Liquidator appointed to flagship firm with loans of up to €55m
A ONE-third stake in the Shelbourne Hotel on Dublin's St Stephen's Green could be placed on the market after an insolvent company withdrew its bid for court protection.
The High Court yesterday appointed Jim Luby as liquidator to Black Shore Holdings Ltd, the flagship company controlled by Galway businessman John Sweeney.
A subsidiary of the company had built up the 33pc shareholding in one of the capital's most famous hotels.
State-owned Anglo Irish Bank last night appointed a receiver over Black Shore, paving the way for the bank to sell the stake.
Anglo said it was potentially owed €55m on foot of loans and guarantees on grounds including an "irretrievable" loss of confidence and trust in Mr Sweeney.
But Mr Sweeney, whose personal wealth was once estimated at €100m, hit back at Anglo's "hurtful" assertions about his management. He said he had spent his whole life building up his business -- which spans fuel distribution, filling stations, property and hotels.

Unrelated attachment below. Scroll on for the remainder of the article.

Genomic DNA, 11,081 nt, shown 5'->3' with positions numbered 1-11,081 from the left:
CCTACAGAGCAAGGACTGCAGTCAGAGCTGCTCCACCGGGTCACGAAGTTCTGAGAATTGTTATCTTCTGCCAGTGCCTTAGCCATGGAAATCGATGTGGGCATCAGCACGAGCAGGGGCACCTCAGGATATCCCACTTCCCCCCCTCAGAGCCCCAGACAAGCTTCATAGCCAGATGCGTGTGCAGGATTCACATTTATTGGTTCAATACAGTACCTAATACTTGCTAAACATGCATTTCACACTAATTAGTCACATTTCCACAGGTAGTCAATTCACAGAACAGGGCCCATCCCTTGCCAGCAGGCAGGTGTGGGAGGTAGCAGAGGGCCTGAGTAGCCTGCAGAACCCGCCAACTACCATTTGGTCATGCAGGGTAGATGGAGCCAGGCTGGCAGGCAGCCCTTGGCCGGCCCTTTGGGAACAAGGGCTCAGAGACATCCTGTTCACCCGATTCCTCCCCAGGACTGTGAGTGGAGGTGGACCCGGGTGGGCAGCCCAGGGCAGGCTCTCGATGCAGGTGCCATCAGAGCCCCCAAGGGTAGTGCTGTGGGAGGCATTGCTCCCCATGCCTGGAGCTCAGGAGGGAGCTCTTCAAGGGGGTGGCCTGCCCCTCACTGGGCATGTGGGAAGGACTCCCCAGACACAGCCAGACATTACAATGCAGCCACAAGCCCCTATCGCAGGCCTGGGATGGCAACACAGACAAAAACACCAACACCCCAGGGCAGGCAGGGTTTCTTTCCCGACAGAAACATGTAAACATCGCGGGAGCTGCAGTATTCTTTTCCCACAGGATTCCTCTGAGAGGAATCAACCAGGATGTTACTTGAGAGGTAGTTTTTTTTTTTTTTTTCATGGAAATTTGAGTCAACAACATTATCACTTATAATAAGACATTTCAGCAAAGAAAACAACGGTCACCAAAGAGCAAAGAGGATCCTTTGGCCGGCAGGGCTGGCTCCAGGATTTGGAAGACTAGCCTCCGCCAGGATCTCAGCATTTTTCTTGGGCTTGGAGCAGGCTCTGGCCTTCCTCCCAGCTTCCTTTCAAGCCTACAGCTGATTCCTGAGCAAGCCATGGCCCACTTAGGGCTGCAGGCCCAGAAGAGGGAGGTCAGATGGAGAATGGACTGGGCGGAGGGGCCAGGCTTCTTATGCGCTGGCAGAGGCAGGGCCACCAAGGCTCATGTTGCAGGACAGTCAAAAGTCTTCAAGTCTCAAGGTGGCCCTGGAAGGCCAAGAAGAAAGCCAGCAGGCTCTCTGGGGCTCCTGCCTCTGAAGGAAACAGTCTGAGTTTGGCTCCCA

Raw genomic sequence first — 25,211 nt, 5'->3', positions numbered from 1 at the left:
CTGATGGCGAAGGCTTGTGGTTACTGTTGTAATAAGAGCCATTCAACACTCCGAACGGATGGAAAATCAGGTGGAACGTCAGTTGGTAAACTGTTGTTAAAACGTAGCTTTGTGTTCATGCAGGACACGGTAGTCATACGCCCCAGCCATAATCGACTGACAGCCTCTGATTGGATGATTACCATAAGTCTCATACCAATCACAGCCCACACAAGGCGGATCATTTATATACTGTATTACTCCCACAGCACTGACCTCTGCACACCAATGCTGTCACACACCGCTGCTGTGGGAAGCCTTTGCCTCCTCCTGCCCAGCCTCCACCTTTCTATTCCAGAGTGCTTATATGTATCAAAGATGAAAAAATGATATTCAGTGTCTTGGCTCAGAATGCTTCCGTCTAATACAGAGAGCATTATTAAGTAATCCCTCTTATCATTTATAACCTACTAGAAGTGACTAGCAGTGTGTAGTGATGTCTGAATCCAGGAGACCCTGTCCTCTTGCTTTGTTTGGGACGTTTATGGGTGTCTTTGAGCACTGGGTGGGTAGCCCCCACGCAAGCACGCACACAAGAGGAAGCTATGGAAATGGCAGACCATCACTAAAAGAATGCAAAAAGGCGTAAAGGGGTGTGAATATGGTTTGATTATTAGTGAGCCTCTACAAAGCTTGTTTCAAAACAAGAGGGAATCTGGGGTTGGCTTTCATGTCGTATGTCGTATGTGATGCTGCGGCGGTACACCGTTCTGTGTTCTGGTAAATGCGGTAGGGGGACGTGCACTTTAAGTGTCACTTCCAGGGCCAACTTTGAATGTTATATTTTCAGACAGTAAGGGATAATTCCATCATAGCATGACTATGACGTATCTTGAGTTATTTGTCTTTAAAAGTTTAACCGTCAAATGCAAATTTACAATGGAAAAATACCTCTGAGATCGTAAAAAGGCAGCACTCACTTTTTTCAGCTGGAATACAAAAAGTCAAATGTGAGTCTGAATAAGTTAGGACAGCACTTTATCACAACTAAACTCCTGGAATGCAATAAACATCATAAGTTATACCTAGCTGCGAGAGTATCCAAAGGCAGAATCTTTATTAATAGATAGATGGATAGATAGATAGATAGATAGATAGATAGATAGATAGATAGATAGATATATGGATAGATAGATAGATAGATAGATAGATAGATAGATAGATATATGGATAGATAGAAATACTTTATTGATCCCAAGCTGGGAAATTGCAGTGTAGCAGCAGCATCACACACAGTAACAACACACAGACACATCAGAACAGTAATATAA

"It was essentially my life," said Mr Sweeney in court documents as he revealed he had personally borrowed large sums of money in 2008 to put into his business.
He also said he had always been open and accessible to his creditors and Anglo had never said to his face it did not trust his management.
Mr Justice Brian McGovern will today decide whether to grant court protection to four other Black Shore companies, including three fuel companies -- Sweeney Oil (Retail) Ltd, Sweeney Oil (Moycullen) Ltd, and Sweeney Oil Services Ltd -- and Slyne Properties Ltd, operator of the Marriott Hotel, Headford Road, Galway, a related spa and with a number of property interests.
The Revenue Commissioners adopted a neutral position to the Black Shore liquidation.
The liquidator to Black Shore was sought yesterday by Paul Sreenan SC, for Esso Ireland, which is owed €12.4m, and the application was not opposed by Black Shore.
Michael Cush SC, for Black Shore and other companies, said Black Shore was not a trading company but it offered management services to other companies in the group. It was also the company to which key suppliers in the group were actually contracted.
The court heard yesterday that Esso would have opposed court protection for Black Shore on several grounds.
Mr Cush said the view of an independent accountant and interim examiner was that the four companies seeking protection had a reasonable prospect of survival if certain conditions were met.
Urging protection, Mr Cush added that the four companies -- excluding their substantial bank debts -- were inherently profitable and the interim examiner had received serious and real expressions of interest from six potential investors.